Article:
“A different cut of steakhouse.” So begins the description on the website for Edge, Steak & Bar, in the Four Seasons Hotel Miami. “Delectable cuisines are served in lighter portions and paired with fresh farm-to-table accompaniments. Casual and upbeat, Edge always radiates a friendly and sophisticated ambiance.”
This could be the manifesto for a whole new generation of contemporary steakhouses now making their presence known in the marketplace: Steakhouses with bolder flavors, more accessible prices, shareable foods and more sociable atmospheres. Steakhouses developed with the Millennial generation in mind.
Wollensky’s Grill in Chicago is another among the new breed of steakhouses. The new concept from Smith & Wollensky (S&W), the venerated beef bastion with 10 locations in the United States and London, Wollensky’s Grill was created specifically with the younger generation in mind. “We’re going after a younger clientele,” says Matt King, Smith & Wollensky’s corporate chef and national director of culinary development. “We’re making Wollensky’s Grill theirs. They can aspire for Smith & Wollensky later in their careers. This is a feeder concept.”
It’s a smart move. Wollensky’s Grill actually existed as a bar room in the back of the original S&W in New York, serving the same menu but in a more casual, taproom-style environment. When it became clear that there was too much S&W space in the Chicago location, explains King, the company spent $1.2 million to convert it into a full-on Wollensky’s Grill concept, with an open, casual environment and a focal-point, racetrack-shaped bar. Not to mention a completely different menu.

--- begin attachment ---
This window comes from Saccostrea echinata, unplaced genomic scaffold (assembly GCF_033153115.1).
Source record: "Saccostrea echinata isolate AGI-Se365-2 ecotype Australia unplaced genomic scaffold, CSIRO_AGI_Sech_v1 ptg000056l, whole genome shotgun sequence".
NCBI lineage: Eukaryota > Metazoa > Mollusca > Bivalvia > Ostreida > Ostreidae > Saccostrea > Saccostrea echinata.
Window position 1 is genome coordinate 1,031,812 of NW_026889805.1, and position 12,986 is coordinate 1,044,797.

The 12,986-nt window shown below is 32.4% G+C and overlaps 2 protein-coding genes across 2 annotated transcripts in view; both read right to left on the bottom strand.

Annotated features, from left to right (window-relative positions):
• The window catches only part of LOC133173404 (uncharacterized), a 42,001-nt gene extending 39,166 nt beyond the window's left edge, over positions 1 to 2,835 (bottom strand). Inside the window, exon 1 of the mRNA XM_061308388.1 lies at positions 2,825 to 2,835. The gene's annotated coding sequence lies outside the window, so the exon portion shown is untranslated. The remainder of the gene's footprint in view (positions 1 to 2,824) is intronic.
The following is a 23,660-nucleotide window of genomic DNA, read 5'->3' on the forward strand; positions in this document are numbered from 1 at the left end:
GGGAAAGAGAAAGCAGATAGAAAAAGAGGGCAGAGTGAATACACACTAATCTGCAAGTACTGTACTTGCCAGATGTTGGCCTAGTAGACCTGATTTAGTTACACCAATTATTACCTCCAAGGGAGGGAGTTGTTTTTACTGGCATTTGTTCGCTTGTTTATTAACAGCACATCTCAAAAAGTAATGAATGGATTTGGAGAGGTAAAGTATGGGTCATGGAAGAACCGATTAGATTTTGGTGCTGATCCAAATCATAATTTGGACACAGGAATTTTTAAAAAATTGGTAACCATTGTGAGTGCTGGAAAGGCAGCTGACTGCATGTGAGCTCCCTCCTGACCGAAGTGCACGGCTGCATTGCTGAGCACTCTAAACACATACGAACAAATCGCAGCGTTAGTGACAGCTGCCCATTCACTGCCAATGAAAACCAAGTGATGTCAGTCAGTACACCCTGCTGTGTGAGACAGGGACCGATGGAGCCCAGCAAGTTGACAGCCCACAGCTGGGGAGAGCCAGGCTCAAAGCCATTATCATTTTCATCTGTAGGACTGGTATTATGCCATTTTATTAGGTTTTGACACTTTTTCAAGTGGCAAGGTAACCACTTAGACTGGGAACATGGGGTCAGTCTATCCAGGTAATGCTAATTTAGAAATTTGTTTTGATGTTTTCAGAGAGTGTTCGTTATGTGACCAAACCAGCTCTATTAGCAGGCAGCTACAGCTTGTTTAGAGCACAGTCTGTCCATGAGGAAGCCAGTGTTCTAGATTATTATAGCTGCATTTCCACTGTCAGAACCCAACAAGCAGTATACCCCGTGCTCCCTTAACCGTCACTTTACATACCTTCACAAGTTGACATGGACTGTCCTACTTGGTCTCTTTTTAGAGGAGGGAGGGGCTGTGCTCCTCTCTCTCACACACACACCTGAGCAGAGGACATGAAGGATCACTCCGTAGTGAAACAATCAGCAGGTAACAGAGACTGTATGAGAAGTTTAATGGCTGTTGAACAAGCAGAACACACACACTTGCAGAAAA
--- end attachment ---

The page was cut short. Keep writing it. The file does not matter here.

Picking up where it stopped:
The menu is a study in modern trends. Wollensky’s Grill touts itself as the “purveyor of something different,” with a focus on today’s more social, casual and impromptu dining needs. The menu leads off with a Burrata Bar appetizer section and a large selection of signature “Sociables” (think Blistered Shishitos, Smoked Wings, Pork & Beef Meatballs and Lobster Corn Dogs), plus salads and seafood by the piece.
The “Butchery” section includes a burger, smoked ribeye, fried chicken, a French dip sandwich and—over this past winter—braised specialties like osso buco and pork shank. There’s a small selection of classic cuts à la Smith & Wollensky, but instead of being treated to a cooking method of “salt, pepper and fire,” as King puts it, these steaks are sliced for sharing and served with a trio of sauces: Béarnaise, au poivre and chimichurri, reflecting a trend in smaller portions and customizable flavor experiences. No side dishes (other than those paired with the entrées), no Brobdingnagian cuts, no caviar and shellfish plateau. Average checks run $65 to $70 per person—still a commitment, but not the C-note that’s often required at Smith & Wollensky.
Playing with Your Food
Wollensky’s Grill adds whimsy to its shareable menu with this Duck & Chicken Liver Mousse with tarragon and sea salt fried dough.
“We think of this as a gastropub and we treat the food accordingly,” says King, who admits that he’s having the time of his life developing fun, playful foods, many of them focusing on better utilization and lesser-known cuts, like prime rib cap (for carpaccio on one of the burrata dishes), smoked belly (in the hugely popular Cup o’ Bacon) and “baseball cut” top sirloin, crusted with bone marrow for extra flavor and richness.